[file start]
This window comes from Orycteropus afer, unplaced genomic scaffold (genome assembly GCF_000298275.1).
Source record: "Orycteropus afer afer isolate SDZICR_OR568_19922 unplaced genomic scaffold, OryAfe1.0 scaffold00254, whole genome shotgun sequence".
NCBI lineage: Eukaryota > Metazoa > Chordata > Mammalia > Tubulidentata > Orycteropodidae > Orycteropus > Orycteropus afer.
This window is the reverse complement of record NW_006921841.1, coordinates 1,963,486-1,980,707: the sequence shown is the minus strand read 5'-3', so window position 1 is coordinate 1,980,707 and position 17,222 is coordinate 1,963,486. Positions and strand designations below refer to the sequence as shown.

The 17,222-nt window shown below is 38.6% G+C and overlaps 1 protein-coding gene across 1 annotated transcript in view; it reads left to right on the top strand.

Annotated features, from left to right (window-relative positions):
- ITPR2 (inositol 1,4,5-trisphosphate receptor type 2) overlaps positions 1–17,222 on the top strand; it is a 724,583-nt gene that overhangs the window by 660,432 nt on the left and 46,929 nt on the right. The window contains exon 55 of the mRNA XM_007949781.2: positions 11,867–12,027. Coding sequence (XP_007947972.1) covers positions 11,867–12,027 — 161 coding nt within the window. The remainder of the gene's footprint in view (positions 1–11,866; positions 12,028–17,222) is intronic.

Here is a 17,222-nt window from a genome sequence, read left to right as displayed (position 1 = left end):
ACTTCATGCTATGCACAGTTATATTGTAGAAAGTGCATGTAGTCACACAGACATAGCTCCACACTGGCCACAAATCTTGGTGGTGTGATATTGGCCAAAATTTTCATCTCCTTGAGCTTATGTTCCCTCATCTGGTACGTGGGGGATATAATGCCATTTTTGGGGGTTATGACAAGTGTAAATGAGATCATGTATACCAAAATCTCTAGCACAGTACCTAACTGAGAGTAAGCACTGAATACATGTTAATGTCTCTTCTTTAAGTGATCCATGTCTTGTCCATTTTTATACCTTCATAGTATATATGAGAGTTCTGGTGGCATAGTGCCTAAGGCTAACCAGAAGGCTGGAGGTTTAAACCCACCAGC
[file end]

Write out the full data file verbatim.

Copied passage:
This window comes from Orycteropus afer, unplaced genomic scaffold (genome assembly GCF_000298275.1).
Source record: "Orycteropus afer afer isolate SDZICR_OR568_19922 unplaced genomic scaffold, OryAfe1.0 scaffold00254, whole genome shotgun sequence".
NCBI lineage: Eukaryota > Metazoa > Chordata > Mammalia > Tubulidentata > Orycteropodidae > Orycteropus > Orycteropus afer.
This window is the reverse complement of record NW_006921841.1, coordinates 1,963,486-1,980,707: the sequence shown is the minus strand read 5'-3', so window position 1 is coordinate 1,980,707 and position 17,222 is coordinate 1,963,486. Positions and strand designations below refer to the sequence as shown.

The 17,222-nt window shown below is 38.6% G+C and overlaps 1 protein-coding gene across 1 annotated transcript in view; it reads left to right on the top strand.

Annotated features, from left to right (window-relative positions):
- ITPR2 (inositol 1,4,5-trisphosphate receptor type 2) overlaps positions 1–17,222 on the top strand; it is a 724,583-nt gene that overhangs the window by 660,432 nt on the left and 46,929 nt on the right. The window contains exon 55 of the mRNA XM_007949781.2: positions 11,867–12,027. Coding sequence (XP_007947972.1) covers positions 11,867–12,027 — 161 coding nt within the window. The remainder of the gene's footprint in view (positions 1–11,866; positions 12,028–17,222) is intronic.

Here is a 17,222-nt window from a genome sequence, read left to right as displayed (position 1 = left end):
ACTTCATGCTATGCACAGTTATATTGTAGAAAGTGCATGTAGTCACACAGACATAGCTCCACACTGGCCACAAATCTTGGTGGTGTGATATTGGCCAAAATTTTCATCTCCTTGAGCTTATGTTCCCTCATCTGGTACGTGGGGGATATAATGCCATTTTTGGGGGTTATGACAAGTGTAAATGAGATCATGTATACCAAAATCTCTAGCACAGTACCTAACTGAGAGTAAGCACTGAATACATGTTAATGTCTCTTCTTTAAGTGATCCATGTCTTGTCCATTTTTATACCTTCATAGTATATATGAGAGTTCTGGTGGCATAGTGCCTAAGGCTAACCAGAAGGCTGGAGGTTTAAACCCACCAGC